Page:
Baseball is a volatile game of ups and downs. Players and teams can go through unbelievable hot stretches but will inevitably be caught in a slump one time or another. Teams with a strong lead on their division in April may not even find themselves in the postseason come October. Consistency is the mark of a great franchise, but not something that can be expected from the majority of Major League teams. Today, the series continues with the Cleveland Indians and their best and worst seasons since their establishment in 1894.
Disclaimer: The Tribe last won the World Series in 1948, making that by default their best season in franchise history. But, that was over seventy years ago in a very different MLB. Therefore, this article will focus on the most successful seasons of more recent times.
The Best: 100 wins in 1995
The Indians have had a number of memorable seasons in recent years, coming within one game of a World Series Championship in both 1997 and 2016. In 2017, the Tribe won 102 games and set the record for the longest winning streak in league history with an astounding 22 straight victories. But, this team could not make it past the New York Yankees in the ALDS. There was also the aforementioned 1948 championship team; but, this list chose to focus on more contemporary successes, leaving the title of the Indians’ best ever season to the 1995 team. This season was shortened to 144 games, 18 less than the usual 162, due to a league strike over financial issues. Nevertheless, the Indians still managed to win 100 games, finishing the season with a league-best record of 100-44 and winning their division by an unprecedented 30 games. The Tribe’s offense dominated the league, leading the majors in runs, hits, RBIs, home runs, batting average, and slugging percentage. Their pitching staff also finished the season with the league-best ERA, runs allowed, and saves, thanks to José Mesa’s 46 saves in only 64 innings pitched. Mesa finished second in Cy Young voting, a feat virtually unheard of for a relief pitcher. Outfielder Albert Belle hit a historic 50 home runs and 50 doubles, amassing a league-best 126 runs batted in while also leading baseball in runs scored and slugging percentage. The entire Indians outfield shined that season, as fellow players Manny Ramirez and Kenny Lofton also hit over .300 while Lofton led the AL in triples and stolen bases and won a Gold Glove. Other notable players were the middle infield duo of Carlos Baerga and Omar Visquel, catcher Sandy Alomar Jr., and future hall of famer Jim Thome, who played third base that year. The Indians stormed through the post season and would face the 90-54 Atlanta Braves in the 1995 World Series. The Braves were led by Cy Young winning pitcher Greg Maddux and position players Chipper Jones, Marquis Grissom, and Javy Lopez. The Braves would go on to upset this historic Indians team, winning the Series in six games and prolonging the Indians’ championship drought which continues to this day.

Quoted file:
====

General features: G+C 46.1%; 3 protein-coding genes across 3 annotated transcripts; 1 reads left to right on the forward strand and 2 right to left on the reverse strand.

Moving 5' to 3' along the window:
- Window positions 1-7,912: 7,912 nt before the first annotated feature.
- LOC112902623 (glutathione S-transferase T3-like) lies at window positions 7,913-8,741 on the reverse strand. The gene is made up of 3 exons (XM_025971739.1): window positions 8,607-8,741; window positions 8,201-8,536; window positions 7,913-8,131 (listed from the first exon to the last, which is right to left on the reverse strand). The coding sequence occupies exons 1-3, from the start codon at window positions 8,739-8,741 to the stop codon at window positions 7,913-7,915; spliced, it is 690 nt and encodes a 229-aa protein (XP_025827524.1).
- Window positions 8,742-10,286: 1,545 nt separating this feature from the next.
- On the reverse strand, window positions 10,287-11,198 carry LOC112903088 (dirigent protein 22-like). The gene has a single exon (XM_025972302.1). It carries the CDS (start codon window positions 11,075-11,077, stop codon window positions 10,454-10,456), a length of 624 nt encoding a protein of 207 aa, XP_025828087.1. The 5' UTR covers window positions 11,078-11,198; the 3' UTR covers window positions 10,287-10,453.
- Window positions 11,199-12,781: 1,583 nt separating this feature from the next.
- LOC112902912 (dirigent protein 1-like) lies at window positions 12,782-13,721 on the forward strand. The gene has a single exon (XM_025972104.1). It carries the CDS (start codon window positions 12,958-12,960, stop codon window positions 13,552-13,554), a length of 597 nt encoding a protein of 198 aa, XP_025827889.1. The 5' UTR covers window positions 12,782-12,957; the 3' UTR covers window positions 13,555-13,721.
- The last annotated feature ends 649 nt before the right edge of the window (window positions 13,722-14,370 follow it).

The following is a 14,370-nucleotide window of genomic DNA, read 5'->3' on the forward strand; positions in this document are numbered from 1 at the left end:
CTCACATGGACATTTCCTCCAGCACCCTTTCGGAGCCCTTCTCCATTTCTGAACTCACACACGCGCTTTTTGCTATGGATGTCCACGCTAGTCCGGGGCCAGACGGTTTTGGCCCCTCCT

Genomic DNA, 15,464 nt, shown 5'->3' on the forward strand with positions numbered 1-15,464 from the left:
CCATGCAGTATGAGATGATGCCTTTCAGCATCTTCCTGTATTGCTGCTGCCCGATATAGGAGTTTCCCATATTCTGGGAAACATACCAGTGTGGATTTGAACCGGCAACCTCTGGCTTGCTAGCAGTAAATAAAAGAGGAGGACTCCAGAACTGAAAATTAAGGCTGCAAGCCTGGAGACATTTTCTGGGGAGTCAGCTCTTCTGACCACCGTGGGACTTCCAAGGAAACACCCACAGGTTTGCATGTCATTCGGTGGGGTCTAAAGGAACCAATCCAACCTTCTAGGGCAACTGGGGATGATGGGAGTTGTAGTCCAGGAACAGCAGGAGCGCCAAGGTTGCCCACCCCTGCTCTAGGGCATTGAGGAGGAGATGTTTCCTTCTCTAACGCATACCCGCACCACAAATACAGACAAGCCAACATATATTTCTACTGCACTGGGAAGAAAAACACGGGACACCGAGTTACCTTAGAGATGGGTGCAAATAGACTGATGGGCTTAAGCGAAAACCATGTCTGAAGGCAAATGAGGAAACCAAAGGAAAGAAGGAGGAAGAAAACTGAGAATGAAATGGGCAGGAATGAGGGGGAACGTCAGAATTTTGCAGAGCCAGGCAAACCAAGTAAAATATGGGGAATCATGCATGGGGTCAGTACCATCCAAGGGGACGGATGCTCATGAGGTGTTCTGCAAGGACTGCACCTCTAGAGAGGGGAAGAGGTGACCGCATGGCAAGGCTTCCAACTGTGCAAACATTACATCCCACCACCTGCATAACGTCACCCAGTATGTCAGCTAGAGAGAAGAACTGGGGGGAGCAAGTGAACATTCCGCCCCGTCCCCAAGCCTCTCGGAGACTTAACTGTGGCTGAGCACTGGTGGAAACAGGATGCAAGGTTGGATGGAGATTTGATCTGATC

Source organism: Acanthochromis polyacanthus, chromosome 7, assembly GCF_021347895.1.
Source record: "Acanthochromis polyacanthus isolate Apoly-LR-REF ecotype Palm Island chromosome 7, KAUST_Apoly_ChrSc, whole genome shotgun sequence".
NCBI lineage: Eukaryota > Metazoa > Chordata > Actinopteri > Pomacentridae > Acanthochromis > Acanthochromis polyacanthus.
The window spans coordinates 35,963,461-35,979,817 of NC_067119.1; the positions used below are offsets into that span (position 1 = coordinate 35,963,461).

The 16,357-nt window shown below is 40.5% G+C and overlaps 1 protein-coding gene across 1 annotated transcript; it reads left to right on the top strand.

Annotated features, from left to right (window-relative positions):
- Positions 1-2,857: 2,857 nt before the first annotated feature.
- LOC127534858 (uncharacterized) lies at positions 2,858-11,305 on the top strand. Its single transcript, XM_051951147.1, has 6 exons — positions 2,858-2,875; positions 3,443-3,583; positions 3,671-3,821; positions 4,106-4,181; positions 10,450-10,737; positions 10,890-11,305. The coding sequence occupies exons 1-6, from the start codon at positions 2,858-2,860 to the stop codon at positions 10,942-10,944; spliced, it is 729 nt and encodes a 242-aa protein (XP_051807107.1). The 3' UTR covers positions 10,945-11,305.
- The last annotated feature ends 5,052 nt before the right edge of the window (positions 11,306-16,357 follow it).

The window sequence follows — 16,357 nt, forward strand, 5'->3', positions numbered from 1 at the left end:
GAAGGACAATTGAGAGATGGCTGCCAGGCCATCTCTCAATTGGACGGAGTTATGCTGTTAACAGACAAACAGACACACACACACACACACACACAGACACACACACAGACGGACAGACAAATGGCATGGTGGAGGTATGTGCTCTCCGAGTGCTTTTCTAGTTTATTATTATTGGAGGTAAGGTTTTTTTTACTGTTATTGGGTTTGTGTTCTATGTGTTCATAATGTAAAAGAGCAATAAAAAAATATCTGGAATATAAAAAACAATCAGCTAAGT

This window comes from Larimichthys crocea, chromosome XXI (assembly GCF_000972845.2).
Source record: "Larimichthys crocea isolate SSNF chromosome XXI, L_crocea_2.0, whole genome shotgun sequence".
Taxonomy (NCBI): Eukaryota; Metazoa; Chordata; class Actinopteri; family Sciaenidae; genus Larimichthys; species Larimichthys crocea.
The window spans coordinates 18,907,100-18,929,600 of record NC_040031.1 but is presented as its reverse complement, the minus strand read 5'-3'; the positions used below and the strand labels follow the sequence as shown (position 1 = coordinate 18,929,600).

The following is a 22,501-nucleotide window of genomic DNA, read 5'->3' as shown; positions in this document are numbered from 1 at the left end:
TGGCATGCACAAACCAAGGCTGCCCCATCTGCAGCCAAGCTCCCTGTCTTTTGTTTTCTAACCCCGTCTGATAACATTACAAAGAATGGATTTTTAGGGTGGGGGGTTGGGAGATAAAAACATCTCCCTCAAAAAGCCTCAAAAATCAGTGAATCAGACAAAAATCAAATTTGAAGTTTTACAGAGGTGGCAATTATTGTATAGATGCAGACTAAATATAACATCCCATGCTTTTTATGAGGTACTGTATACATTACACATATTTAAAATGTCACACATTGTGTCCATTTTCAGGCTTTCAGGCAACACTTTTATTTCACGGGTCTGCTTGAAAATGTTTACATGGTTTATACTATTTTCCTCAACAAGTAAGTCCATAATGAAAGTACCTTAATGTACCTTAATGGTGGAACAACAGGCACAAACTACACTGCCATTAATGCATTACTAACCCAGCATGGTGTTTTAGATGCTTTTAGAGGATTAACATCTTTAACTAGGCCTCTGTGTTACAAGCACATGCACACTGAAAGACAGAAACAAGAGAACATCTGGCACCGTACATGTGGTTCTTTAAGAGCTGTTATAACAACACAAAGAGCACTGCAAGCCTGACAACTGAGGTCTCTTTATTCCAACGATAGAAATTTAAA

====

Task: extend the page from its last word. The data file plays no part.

The Worst: 100 losses in 1991
As seen with the Browns, choosing the worst ever season in franchise history is simple and rather undisputed. Just a handful of seasons before their dominant run in the late 1990’s began, the Indians were at the very bottom of the MLB, losing a franchise record 105 games and placing dead last in the American League Central Division. This team still had the likes of Albert Belle, then-rookie Jim Thome, Carlos Baerga, and Sandy Alomar, who was an All-Star, but this was obviously not enough to propel the team to success, let alone the level of success they would see in years to come. Overall, Indians hitters combined for an unremarkable .254 team batting average and only saw two players, Belle and Baerga, reach double-digit home runs. The team’s pitching was equally lackluster, as Charles Nagy would be the only pitcher to reach ten wins on the team, matched with an unimpressive fifteen losses. Although this season was essentially rock bottom for the Indians, it further proves how quickly a professional franchise can be turned around through the hard work and dedication of players, coaches, and the front office. Unfortunately, the current Indians may see themselves at the other end of the spectrum if their ownership continues to swing and miss with star players like Francisco Lindor. There is surely a lot of uncertainty surrounding this team once the league reopens in the near future, and fans can only hope that the team’s leadership does what is necessary to return then Indians to the top of Major League Baseball once again.